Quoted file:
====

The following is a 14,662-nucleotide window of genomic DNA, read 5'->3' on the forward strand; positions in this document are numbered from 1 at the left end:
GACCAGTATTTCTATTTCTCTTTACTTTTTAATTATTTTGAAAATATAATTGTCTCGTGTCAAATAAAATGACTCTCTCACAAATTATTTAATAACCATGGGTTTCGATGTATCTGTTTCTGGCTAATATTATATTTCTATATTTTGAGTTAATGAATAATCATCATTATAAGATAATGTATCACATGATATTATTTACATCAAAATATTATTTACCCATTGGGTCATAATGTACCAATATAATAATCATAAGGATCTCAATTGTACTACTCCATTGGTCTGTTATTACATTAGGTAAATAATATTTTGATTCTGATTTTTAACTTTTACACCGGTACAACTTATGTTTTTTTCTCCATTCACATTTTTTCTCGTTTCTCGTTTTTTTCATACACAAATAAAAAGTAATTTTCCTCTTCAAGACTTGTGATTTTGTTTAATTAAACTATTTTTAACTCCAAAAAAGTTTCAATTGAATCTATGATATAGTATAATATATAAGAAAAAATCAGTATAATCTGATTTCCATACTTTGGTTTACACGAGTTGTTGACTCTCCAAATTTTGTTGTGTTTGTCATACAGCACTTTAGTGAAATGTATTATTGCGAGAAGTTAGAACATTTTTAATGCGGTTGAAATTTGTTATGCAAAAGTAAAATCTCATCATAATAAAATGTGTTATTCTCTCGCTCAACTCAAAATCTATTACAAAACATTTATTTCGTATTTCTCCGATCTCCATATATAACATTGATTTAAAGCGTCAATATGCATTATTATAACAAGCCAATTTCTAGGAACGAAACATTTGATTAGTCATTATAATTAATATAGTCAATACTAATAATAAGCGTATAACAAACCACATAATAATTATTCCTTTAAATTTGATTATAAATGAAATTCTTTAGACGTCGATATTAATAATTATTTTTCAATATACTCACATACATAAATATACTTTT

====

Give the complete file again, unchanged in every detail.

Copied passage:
The following is a 14,662-nucleotide window of genomic DNA, read 5'->3' on the forward strand; positions in this document are numbered from 1 at the left end:
GACCAGTATTTCTATTTCTCTTTACTTTTTAATTATTTTGAAAATATAATTGTCTCGTGTCAAATAAAATGACTCTCTCACAAATTATTTAATAACCATGGGTTTCGATGTATCTGTTTCTGGCTAATATTATATTTCTATATTTTGAGTTAATGAATAATCATCATTATAAGATAATGTATCACATGATATTATTTACATCAAAATATTATTTACCCATTGGGTCATAATGTACCAATATAATAATCATAAGGATCTCAATTGTACTACTCCATTGGTCTGTTATTACATTAGGTAAATAATATTTTGATTCTGATTTTTAACTTTTACACCGGTACAACTTATGTTTTTTTCTCCATTCACATTTTTTCTCGTTTCTCGTTTTTTTCATACACAAATAAAAAGTAATTTTCCTCTTCAAGACTTGTGATTTTGTTTAATTAAACTATTTTTAACTCCAAAAAAGTTTCAATTGAATCTATGATATAGTATAATATATAAGAAAAAATCAGTATAATCTGATTTCCATACTTTGGTTTACACGAGTTGTTGACTCTCCAAATTTTGTTGTGTTTGTCATACAGCACTTTAGTGAAATGTATTATTGCGAGAAGTTAGAACATTTTTAATGCGGTTGAAATTTGTTATGCAAAAGTAAAATCTCATCATAATAAAATGTGTTATTCTCTCGCTCAACTCAAAATCTATTACAAAACATTTATTTCGTATTTCTCCGATCTCCATATATAACATTGATTTAAAGCGTCAATATGCATTATTATAACAAGCCAATTTCTAGGAACGAAACATTTGATTAGTCATTATAATTAATATAGTCAATACTAATAATAAGCGTATAACAAACCACATAATAATTATTCCTTTAAATTTGATTATAAATGAAATTCTTTAGACGTCGATATTAATAATTATTTTTCAATATACTCACATACATAAATATACTTTT